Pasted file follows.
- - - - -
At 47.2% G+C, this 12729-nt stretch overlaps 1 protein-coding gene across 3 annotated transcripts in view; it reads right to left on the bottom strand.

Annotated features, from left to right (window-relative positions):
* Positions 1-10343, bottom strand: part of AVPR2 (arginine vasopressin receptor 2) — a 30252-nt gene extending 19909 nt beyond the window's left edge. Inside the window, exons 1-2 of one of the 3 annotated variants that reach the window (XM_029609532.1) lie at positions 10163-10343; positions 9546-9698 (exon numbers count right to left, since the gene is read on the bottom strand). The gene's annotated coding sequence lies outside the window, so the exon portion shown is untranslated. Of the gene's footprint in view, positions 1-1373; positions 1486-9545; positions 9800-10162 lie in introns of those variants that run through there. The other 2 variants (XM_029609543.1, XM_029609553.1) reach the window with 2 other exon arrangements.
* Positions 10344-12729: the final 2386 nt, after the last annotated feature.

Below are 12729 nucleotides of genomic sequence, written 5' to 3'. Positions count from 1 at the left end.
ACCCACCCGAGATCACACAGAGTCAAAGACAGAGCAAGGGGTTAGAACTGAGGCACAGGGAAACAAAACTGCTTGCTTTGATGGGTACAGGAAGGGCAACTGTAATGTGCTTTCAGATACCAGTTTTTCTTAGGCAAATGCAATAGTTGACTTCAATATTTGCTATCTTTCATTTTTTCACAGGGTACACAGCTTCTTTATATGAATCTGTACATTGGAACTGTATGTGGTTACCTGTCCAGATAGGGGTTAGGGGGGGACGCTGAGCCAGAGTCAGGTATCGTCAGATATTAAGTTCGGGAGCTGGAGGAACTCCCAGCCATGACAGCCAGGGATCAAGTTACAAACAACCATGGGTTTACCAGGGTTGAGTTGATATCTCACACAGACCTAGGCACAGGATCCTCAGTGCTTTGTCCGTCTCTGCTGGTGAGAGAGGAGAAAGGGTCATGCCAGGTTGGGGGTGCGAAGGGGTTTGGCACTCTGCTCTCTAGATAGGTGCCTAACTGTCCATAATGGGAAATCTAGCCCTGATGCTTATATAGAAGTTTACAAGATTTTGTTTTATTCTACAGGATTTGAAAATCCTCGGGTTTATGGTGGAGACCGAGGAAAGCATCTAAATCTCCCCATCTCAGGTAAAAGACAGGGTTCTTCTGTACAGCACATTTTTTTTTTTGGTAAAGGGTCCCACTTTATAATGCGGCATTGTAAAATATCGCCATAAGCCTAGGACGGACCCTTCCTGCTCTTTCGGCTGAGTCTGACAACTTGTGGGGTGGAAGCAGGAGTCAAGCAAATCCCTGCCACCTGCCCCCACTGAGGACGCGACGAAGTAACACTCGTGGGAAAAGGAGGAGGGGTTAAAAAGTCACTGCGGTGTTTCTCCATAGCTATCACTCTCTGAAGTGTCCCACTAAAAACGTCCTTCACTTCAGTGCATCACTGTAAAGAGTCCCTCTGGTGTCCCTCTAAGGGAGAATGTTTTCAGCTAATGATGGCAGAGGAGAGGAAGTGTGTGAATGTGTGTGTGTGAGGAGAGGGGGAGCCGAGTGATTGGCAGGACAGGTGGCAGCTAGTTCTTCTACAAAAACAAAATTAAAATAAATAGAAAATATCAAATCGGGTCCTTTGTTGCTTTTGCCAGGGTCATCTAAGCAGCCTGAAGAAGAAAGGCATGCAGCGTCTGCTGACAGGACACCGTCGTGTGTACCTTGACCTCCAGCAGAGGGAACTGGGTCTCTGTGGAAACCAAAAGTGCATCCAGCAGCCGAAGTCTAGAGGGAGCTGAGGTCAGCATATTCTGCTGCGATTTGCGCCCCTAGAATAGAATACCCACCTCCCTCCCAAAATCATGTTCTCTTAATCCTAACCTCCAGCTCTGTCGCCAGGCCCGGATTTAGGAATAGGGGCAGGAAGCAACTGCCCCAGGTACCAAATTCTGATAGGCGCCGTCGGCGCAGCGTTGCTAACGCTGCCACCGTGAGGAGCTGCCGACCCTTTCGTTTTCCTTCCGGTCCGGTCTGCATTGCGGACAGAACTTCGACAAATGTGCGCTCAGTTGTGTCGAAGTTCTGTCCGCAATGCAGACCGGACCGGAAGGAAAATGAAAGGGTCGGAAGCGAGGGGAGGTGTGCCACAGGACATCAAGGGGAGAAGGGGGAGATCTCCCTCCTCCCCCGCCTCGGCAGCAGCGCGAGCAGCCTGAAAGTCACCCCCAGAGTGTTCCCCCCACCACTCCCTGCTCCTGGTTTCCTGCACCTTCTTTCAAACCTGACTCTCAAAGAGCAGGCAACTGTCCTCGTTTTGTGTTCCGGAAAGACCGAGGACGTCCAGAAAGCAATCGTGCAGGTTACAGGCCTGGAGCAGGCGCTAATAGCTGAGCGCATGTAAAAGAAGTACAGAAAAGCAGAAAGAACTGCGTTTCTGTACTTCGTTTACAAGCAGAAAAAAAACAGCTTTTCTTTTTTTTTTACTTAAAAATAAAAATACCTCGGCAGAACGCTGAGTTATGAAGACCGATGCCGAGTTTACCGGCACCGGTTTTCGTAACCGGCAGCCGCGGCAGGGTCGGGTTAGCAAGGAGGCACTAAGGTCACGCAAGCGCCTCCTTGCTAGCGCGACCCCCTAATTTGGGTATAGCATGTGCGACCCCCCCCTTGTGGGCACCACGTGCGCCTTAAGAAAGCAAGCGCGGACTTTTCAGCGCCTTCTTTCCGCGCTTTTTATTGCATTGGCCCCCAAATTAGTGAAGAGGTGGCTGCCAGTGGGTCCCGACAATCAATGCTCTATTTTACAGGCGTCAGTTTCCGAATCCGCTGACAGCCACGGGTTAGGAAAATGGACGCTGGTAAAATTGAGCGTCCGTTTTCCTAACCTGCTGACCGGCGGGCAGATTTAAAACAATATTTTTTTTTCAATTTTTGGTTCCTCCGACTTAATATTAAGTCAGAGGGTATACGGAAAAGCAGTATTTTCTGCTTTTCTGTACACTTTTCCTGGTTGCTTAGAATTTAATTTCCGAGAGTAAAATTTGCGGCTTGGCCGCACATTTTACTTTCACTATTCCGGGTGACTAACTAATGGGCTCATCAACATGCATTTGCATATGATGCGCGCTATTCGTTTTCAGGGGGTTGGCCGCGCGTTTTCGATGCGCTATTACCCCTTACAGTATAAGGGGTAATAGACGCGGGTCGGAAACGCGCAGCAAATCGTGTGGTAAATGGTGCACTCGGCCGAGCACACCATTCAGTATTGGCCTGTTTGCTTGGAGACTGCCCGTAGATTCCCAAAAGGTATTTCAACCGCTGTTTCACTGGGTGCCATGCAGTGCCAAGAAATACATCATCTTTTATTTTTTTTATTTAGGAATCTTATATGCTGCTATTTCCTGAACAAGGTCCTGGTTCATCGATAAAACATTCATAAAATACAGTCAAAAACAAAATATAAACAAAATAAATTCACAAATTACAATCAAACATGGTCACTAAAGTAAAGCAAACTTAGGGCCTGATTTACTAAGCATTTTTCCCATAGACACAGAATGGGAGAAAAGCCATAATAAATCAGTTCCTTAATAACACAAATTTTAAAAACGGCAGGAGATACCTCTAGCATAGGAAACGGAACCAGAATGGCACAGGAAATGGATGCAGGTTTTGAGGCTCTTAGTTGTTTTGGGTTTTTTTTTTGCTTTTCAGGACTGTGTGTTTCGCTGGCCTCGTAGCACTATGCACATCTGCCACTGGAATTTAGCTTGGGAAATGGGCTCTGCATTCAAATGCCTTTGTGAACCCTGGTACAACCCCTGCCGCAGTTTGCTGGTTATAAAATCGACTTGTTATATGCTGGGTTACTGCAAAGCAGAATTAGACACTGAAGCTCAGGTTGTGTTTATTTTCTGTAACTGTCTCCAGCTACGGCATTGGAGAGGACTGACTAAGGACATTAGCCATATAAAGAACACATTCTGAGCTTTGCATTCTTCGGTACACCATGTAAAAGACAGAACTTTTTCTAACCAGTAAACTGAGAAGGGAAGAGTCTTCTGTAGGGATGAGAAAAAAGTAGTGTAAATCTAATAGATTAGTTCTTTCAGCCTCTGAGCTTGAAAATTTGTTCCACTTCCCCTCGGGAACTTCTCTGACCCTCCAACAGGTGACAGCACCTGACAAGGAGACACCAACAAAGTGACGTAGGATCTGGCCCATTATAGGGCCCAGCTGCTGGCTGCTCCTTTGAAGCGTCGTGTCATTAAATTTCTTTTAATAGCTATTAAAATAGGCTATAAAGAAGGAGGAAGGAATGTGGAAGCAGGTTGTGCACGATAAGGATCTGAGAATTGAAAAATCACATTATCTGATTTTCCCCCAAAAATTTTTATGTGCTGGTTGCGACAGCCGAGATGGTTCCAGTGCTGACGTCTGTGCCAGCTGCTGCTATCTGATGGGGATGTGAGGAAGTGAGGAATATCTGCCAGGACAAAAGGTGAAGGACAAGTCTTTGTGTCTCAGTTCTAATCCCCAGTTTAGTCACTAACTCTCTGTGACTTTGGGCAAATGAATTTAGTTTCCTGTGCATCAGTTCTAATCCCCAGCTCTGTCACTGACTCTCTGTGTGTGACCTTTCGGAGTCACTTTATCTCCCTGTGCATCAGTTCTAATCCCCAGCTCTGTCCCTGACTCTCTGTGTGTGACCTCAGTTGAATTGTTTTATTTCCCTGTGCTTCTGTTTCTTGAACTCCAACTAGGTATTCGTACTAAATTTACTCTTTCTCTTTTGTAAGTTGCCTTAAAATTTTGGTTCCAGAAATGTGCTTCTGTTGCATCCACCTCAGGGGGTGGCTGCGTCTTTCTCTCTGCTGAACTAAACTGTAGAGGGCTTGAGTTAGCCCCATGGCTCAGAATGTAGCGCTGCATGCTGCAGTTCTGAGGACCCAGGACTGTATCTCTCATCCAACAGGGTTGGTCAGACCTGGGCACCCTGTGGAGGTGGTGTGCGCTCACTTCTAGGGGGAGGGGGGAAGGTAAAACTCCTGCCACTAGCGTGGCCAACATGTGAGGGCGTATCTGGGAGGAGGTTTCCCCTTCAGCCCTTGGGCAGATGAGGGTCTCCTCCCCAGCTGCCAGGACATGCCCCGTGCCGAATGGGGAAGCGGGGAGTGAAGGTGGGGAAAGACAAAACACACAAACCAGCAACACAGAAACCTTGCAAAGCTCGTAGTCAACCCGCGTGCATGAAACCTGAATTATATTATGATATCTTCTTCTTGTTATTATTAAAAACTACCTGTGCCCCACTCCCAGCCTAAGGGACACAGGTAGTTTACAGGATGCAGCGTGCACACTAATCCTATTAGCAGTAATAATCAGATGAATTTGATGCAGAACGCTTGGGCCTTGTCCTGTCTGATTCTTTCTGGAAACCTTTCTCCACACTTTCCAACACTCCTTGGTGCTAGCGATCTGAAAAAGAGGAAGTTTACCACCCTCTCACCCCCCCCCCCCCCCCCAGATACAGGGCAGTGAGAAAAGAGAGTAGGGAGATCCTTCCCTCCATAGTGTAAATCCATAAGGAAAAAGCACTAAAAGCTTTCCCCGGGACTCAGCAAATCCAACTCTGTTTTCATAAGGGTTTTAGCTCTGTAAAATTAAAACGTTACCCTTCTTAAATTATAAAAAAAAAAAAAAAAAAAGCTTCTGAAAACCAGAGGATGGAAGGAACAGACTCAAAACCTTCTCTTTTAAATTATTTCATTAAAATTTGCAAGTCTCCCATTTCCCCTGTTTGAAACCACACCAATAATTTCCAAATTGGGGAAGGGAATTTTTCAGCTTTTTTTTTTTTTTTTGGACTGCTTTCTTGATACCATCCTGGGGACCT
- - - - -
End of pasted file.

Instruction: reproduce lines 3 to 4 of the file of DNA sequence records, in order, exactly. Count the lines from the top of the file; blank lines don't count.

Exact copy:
* Positions 1-10343, bottom strand: part of AVPR2 (arginine vasopressin receptor 2) — a 30252-nt gene extending 19909 nt beyond the window's left edge. Inside the window, exons 1-2 of one of the 3 annotated variants that reach the window (XM_029609532.1) lie at positions 10163-10343; positions 9546-9698 (exon numbers count right to left, since the gene is read on the bottom strand). The gene's annotated coding sequence lies outside the window, so the exon portion shown is untranslated. Of the gene's footprint in view, positions 1-1373; positions 1486-9545; positions 9800-10162 lie in introns of those variants that run through there. The other 2 variants (XM_029609543.1, XM_029609553.1) reach the window with 2 other exon arrangements.
* Positions 10344-12729: the final 2386 nt, after the last annotated feature.